I know things will get more complicated. I know I am in for sorrow. But right now Ralph and I are traveling more or less together. I don’t mind being his navigator, car mechanic and chauffeur because I still have the luxury of being able to pursue my own interests.  As for Ralph, he’s willing, and less unhappy than I’d expected, to come along for the ride as long as he doesn’t have to drive.

Celebration Amid Stress

flowers                                              my bouquet from Ralph (with help from our daughter)

 

For most of this autumn all I could think about/write about was the tractor (back in the shop for yet more repairs due to user-error I suspect), which became the symbol of the stresses of life with a spouse on the Alzheimer’s spectrum. Now I find myself writing yet a happy description of our life for the second time in a row! Perhaps we have reached another plateau or perhaps I have adjusted to whatever plateau we have been on for a while…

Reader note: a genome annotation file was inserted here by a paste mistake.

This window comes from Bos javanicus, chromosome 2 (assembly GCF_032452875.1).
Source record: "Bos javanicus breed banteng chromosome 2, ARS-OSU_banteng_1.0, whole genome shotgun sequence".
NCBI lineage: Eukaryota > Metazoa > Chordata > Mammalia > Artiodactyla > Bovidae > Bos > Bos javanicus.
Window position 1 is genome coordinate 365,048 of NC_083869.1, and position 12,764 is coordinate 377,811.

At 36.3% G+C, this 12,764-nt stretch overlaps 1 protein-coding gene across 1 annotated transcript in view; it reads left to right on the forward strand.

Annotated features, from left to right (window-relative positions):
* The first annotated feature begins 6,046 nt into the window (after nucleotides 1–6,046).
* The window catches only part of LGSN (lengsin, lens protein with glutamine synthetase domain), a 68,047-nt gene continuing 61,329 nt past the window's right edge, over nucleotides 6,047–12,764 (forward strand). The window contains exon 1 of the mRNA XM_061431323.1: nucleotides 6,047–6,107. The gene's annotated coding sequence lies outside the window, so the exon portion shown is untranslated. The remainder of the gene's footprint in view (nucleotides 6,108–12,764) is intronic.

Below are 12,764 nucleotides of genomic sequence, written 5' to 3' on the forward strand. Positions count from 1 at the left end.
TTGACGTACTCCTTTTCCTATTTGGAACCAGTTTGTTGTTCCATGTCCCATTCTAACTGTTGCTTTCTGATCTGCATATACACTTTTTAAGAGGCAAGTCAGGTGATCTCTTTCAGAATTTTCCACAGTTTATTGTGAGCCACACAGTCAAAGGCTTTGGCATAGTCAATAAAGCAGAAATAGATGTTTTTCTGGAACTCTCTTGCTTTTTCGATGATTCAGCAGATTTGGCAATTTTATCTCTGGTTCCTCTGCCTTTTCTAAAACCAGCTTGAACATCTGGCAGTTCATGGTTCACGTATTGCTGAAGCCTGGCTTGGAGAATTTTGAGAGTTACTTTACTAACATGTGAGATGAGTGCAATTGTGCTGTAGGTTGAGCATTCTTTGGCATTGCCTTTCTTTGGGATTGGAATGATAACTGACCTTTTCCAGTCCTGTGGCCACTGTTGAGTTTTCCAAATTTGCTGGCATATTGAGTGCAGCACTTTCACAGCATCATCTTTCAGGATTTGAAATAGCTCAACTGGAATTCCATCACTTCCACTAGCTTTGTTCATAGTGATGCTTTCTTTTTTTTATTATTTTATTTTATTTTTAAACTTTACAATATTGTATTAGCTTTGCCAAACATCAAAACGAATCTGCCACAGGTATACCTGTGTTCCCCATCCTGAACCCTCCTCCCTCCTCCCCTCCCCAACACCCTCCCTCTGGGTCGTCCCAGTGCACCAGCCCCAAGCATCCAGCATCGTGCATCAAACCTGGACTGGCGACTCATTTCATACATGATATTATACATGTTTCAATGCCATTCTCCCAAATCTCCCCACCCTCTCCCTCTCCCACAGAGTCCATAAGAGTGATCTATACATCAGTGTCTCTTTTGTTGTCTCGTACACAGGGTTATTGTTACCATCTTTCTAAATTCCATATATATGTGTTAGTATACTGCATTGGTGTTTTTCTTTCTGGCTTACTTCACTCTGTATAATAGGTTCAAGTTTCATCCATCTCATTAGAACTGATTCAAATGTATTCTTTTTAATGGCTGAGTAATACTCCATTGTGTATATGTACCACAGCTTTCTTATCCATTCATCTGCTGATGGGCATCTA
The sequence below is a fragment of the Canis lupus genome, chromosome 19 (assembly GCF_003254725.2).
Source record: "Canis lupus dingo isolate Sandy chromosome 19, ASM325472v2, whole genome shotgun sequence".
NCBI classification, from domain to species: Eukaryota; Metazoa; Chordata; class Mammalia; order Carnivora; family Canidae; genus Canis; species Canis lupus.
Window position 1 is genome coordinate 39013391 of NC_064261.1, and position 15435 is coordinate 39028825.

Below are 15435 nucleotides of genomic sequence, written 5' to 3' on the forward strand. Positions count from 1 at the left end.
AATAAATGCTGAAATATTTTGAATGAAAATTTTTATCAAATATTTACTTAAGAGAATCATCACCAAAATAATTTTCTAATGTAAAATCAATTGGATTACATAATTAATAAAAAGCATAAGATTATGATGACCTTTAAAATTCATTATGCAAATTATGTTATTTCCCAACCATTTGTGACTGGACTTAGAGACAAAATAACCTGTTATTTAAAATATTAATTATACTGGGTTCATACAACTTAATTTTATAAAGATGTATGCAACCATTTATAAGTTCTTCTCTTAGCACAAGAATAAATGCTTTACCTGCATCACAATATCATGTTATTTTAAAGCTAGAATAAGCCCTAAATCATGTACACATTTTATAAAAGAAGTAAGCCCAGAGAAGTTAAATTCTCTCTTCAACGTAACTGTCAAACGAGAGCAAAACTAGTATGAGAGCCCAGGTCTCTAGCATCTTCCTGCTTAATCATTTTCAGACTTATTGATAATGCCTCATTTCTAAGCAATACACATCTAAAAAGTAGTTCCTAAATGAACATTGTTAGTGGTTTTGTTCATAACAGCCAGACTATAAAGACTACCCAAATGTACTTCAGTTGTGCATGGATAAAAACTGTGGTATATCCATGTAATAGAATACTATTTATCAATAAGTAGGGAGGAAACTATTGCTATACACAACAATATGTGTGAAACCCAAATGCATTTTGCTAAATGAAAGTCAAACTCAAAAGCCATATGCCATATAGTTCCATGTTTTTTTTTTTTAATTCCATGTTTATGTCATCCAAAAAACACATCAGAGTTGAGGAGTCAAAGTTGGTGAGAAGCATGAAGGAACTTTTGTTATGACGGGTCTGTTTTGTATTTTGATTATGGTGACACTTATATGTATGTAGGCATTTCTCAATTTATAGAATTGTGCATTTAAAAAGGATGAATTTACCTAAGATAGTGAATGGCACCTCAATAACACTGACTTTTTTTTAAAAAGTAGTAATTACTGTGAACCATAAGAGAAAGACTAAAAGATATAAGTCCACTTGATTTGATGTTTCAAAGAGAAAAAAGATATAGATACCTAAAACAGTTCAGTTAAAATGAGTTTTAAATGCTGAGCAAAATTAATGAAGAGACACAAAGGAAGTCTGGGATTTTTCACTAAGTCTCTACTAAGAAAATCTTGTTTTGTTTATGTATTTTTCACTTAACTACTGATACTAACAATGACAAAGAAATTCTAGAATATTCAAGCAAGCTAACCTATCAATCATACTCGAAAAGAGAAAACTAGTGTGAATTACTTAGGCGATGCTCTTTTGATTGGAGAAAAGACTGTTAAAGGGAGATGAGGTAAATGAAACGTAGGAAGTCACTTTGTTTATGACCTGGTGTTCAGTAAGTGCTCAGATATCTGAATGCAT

The dangerous temptation to think Ralph is somehow getting “better” also pops into my mind, especially because as always happens, visitors over Thanksgiving commented that Ralph seemed better than they expected. He was better that usual because as also often happens, he is more alert and less passive around others—if he’s comfortable with them–than when alone with me. Since he was also the more genial, gentler post-diagnosis Ralph, he was a generally entertaining presence.

Not that rough patches didn’t abound in an eight-day week with a houseful of guests on the farm. But the stress caused by the tensions and physical ailments of other family members and friends had nothing to do with Ralph. If anything, he helped smooth some of the week’s rougher patches.